It turned out I wasn’t as alone as I’d feared. Friends responded with a generosity I couldn’t have imagined; even from a few that I’d never dreamed would be able to help. Yes, your $5 mattered, just as much as the gifts of $100 or more. I was on a plane within 3 days to get to her. They helped me get to her and hold her. They helped me get to look into her eyes and tell her, I love you. … It’s too hard to describe what all that feels like.

Those caring superheroes helped me get to the myriad mounds of paperwork needed to apply for assistance from myriad areas with their myriad requirements. Let me tell you, I don’t know how any of these agencies expect a patient to manage this. There was no way my sister had the ability to read through all the materials, let alone sort, fill-out and acquire the necessary documentation. Getting to that work alone was a huge step. After that, we’d had most medical and home expenses taken care of until at least the end of April.

How do you describe how much that means? I don’t know how to tell people just how much of a difference, how much of an impact their gifts create. I don’t think it’s possible to thank them at par value, I’m just so grateful that they accept my pitiful attempts anyway.

It was so hard to leave her. I wish it could be me that’s driving her to appointments, or shopping for her groceries, or just sitting next to her while we zone out in sister land in front of Netflix. Don’t get me wrong, I am so grateful for the services that we got to help her with that much, but I think you know what I mean.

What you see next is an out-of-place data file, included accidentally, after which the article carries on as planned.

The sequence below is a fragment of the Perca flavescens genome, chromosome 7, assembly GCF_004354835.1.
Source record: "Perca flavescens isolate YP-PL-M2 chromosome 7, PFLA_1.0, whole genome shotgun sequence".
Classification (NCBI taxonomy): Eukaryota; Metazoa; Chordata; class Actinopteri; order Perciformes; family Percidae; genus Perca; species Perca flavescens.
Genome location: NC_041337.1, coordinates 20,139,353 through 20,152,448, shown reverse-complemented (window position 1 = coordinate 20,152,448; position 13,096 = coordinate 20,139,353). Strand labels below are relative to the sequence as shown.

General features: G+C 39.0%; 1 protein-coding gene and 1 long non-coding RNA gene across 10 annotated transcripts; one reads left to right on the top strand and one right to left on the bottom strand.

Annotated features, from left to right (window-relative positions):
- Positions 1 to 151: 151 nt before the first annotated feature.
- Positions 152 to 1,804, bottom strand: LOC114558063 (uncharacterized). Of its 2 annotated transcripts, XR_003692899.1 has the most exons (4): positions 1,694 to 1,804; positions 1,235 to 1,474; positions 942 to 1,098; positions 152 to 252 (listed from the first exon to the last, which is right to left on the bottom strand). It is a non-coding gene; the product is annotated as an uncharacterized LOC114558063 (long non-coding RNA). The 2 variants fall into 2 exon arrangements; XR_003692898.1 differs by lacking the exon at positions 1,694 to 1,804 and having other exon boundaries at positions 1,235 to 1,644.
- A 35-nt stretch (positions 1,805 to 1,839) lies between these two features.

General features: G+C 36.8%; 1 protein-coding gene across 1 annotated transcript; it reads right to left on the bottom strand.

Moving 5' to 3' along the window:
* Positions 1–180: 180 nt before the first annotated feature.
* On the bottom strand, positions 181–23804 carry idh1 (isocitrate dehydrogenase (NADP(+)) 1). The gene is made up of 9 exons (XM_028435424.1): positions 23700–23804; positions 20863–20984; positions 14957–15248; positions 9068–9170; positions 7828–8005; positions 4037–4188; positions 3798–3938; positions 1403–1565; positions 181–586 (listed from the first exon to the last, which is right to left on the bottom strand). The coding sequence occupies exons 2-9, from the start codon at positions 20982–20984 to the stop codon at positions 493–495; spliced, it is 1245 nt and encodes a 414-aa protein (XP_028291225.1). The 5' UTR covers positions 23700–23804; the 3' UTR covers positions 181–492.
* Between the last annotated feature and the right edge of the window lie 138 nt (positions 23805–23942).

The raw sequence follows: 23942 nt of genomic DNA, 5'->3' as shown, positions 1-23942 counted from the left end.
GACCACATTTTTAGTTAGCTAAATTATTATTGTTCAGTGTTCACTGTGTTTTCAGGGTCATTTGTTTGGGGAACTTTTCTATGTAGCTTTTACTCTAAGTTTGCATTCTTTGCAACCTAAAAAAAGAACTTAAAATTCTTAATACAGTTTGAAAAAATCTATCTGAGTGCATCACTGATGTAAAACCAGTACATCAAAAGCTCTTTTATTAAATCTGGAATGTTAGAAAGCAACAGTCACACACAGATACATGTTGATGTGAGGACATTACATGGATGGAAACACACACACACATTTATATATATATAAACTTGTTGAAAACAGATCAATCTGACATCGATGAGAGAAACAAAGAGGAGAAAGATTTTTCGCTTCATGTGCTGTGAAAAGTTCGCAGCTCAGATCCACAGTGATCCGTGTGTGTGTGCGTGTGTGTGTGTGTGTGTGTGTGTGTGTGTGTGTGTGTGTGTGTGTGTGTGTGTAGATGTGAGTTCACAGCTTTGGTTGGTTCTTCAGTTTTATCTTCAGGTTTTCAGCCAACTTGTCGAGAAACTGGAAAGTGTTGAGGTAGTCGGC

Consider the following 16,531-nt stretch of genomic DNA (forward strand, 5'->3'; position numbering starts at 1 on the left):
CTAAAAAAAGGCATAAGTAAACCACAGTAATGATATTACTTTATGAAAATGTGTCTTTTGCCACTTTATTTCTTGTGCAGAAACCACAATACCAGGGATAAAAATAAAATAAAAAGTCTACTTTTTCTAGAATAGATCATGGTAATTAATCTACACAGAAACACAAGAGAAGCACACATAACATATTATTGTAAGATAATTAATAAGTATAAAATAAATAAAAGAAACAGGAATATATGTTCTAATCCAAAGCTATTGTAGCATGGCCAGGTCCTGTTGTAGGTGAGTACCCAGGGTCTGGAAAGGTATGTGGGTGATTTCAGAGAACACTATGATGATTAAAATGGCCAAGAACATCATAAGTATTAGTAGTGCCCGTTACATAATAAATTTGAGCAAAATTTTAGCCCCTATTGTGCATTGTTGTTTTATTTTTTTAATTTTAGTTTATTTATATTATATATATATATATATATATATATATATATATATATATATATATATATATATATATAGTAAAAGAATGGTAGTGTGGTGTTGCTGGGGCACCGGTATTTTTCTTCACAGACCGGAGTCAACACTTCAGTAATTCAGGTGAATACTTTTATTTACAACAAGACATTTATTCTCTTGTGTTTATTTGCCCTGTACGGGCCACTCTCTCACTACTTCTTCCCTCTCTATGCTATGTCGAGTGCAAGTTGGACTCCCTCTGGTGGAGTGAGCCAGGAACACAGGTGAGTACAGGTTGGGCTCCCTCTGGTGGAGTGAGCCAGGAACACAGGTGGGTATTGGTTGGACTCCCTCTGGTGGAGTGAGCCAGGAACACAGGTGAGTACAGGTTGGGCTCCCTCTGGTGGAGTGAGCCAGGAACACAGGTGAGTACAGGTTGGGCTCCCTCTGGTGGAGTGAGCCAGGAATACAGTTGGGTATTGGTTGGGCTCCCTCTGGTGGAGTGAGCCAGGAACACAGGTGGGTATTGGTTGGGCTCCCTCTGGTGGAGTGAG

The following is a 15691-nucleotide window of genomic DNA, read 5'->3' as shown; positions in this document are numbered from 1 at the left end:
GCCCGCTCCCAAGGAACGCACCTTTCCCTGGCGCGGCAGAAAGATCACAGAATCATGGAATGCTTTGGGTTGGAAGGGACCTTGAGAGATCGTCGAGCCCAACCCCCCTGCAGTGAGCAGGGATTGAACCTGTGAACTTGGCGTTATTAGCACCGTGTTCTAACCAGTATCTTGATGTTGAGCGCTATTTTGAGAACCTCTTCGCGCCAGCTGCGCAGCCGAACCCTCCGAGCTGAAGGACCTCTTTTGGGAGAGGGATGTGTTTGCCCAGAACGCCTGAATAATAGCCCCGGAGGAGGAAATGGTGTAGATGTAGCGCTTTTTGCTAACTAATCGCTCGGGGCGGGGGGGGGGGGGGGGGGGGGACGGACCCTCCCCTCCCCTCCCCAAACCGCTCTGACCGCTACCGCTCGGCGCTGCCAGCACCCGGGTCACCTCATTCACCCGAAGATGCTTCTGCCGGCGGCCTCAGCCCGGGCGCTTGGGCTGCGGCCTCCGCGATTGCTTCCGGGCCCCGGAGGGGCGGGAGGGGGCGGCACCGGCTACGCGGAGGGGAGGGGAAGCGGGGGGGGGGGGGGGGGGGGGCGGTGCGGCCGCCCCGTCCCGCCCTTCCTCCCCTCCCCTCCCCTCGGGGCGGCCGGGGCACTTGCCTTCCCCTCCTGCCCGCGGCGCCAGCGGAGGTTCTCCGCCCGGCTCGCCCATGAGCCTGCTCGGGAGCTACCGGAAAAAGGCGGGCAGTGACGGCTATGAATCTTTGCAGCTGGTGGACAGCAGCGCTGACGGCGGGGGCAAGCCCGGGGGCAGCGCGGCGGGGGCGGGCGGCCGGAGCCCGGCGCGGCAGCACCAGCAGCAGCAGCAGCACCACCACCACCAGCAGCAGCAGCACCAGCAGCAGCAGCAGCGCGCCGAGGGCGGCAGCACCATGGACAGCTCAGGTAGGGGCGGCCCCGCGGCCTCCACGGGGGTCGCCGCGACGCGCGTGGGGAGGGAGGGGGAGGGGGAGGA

I don’t know what the next steps will be, and we do know the calls for help will continue, for as long as it takes, but we’re taking it one day at a time. These are the experiences that crystalize that notion for us. Day by day, minute by minute. I can only pray that we’ll receive what we need and that we see the beauty there is to see and feel the grace we’re meant to, while we can. One day at a time.

Kininiskimotin, all my relations.

RL

My sister’s fund remains open for any help we can get. I moved platforms from GoFundMe because of issues with getting the funds in a timely manner. While they apologized for the undue stress, I’m not comfortable with continuing with them. The new site is here: https://www.plumfund.com/medical-fund/terminal-hope-not-homelessness–u

For those in Canada who prefer fee-less transactions, I am thrilled to accept e-transfers at blogwoman@outlook.com

Sister, Reva, her son, Jacob, and our beloved step-dad and mom.

Terminal Hope; Not Homelessness

On December 31st, I wrote about hopeful expectation for the newest decade. I’d said I felt sizable hope but tempered with the need to tread carefully for a while. That thought was focused on the large-scale issues surrounding us: things like Indigenous treaty, territorial and sovereign rights; climate change; alternative energy fights; the lack of decency in all political governance and so on.